Welcome back! This lesson is entirely focused on one problem: encryption.
We’re going to modify the normal lesson flow. We’ll start with the homework problem at the top. If you’d like to just go at on your own, go for it! And, if you’d like a bit of help, we’ll break it down piece-by-piece below.
Let’s get to it!
Encryption is an ancient practice of trying to conceal information by scrambling it. Modern encryption techniques are incredibly strong and mathematically sound. But in the past, simpler and more primitive methods were used.
Let's implement a form of encryption known as a Caesar Cipher,
sometimes also known as Rot-13 encryption.
(Rot for rotation, and 13 for one amount that you might rotate.)
Here is how it works. Given a
String and an amount to rotate, we replace each character in the
a new character determined by rotating the original character through a given rotation
For example, given the rotation
String "ABCDEFGHIJKLMNOPQRSTUVWXYZabcdefghijklmnopqrstuvwxyz ",
"ABC" rotated 3 would be "DEF", and rotated -1 would be " AB". (Note the space at the end of the rotation
Declare and implement a function called
encrypt that, given a
String and an
int amount, returns the passed
String "encrypted" by rotating it the given amount.
("Encrypted" is in scare quotes because this is not by any means a strong method of encryption!)
Use the rotation
String provided above.
If the passed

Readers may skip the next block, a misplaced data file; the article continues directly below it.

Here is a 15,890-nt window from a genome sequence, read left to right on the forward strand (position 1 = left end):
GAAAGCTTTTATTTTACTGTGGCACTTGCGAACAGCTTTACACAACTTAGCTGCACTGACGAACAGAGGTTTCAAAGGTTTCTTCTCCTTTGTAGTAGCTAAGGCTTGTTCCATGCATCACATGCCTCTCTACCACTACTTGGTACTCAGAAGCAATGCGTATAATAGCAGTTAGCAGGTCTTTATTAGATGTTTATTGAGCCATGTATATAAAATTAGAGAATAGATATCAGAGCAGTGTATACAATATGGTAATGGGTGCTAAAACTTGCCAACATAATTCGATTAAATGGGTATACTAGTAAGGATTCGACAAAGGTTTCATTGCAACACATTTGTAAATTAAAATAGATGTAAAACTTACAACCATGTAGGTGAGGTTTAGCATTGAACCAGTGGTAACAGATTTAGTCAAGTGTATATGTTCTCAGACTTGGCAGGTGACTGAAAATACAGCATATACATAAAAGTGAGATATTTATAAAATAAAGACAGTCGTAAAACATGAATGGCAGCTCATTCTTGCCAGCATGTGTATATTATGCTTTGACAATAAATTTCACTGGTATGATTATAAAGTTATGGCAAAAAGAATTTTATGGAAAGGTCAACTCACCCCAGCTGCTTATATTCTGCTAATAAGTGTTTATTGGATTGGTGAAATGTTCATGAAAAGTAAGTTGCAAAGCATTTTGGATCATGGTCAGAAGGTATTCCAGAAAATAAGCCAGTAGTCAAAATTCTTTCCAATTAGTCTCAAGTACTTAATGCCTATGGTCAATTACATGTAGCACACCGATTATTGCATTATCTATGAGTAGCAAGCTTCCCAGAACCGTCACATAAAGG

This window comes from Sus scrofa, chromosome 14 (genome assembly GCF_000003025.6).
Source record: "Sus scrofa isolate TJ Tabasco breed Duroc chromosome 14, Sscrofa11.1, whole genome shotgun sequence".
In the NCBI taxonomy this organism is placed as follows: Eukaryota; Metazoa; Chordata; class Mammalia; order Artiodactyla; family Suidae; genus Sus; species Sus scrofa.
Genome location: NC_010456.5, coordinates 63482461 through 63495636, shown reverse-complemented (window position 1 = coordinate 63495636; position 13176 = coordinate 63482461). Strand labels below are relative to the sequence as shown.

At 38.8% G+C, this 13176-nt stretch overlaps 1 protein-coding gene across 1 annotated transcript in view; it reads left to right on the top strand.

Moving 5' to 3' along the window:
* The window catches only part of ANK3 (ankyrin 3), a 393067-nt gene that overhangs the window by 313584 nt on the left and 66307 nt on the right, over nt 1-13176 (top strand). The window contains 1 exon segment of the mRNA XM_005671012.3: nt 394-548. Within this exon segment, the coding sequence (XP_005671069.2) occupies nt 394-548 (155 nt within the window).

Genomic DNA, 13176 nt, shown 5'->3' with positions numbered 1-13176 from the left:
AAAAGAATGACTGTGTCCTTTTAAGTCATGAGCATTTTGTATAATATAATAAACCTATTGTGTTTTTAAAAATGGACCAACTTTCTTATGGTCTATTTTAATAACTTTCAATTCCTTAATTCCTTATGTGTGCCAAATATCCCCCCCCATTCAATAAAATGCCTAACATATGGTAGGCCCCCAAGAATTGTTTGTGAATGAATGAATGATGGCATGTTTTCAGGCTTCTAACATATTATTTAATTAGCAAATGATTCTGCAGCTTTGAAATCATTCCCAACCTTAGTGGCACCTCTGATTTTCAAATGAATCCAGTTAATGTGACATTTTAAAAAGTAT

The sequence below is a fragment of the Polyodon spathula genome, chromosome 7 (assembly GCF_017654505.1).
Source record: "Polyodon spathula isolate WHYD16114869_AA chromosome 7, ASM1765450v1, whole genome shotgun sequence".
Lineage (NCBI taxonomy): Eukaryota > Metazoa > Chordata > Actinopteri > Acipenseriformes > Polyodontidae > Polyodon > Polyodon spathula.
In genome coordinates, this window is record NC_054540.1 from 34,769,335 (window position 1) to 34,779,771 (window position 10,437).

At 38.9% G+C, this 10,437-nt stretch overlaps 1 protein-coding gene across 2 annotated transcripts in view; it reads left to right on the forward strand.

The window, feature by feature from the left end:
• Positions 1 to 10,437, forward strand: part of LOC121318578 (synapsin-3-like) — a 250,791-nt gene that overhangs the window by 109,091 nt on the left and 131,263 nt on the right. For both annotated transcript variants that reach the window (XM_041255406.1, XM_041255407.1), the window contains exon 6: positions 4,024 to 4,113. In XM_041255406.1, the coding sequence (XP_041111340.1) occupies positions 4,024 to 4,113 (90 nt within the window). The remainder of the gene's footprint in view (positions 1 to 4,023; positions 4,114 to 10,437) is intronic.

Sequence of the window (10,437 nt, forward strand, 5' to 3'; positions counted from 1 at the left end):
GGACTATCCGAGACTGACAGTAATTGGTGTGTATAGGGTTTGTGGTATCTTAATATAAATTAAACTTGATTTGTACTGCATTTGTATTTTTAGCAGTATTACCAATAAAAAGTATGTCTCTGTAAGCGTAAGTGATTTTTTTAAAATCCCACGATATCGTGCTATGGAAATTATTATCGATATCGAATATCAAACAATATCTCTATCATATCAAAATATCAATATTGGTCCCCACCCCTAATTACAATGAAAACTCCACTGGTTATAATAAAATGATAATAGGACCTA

null you should return
Note that rotation may be negative, which will require some additional care.
Let’s break down this problem into smaller pieces, and spend a few moments just orienting ourselves and figuring out what to do. We won’t write test cases yet, and instead save them for the smaller pieces that we’re about to create.
Now that we have a sense of what the different pieces are, let’s look at one of the core challenges: remapping each character. We’ll also write some simple test cases for our helper method.
At this point we’ve identified how to remap individual characters.
Next we need to review how to break the input
String into individual characters.
Now that we have our building blocks, let’s integrate everything together!
If you are enjoying
Strings, rotation, and modular arithmetic, and haven’t had enough yet—here is a practice problem that you might enjoy!
This problem combines
Strings, functions, and arrays. Super fun!
Write a function called
rotateRight that takes a
String as its first argument and a non-negative
its second argument and rotates the
String by the given number of characters.
Here's what we mean by rotate:
CS125rotated right by 1 becomes
CS125rotated right by 2 becomes
CS125rotated right by 3 becomes
CS125rotated right by 4 becomes
CS125rotated right by 5 becomes
CS125rotated right by 8 becomes
And so on.
Notice how characters rotated off the right end of the
String wrap around to the left.
This problem is tricky! Here are a few hints:
Stringto an array of characters before you begin.
charactersback into a
If the passed
String argument is
null, you should return
Good luck and have fun!
She received the award in 2012 “for transformative work that laid the complexity-theoretic foundations for the science of cryptography and in the process pioneered new methods for efficient verification of mathematical proofs in complexity theory.” Her work underlies the foundations of our modern data society, including algorithms that you use every day when you chat, browse, shop, and engage online. Here’s a short (if somewhat poorly done) official video describing her contributions:
Need more practice? Head over to the practice page.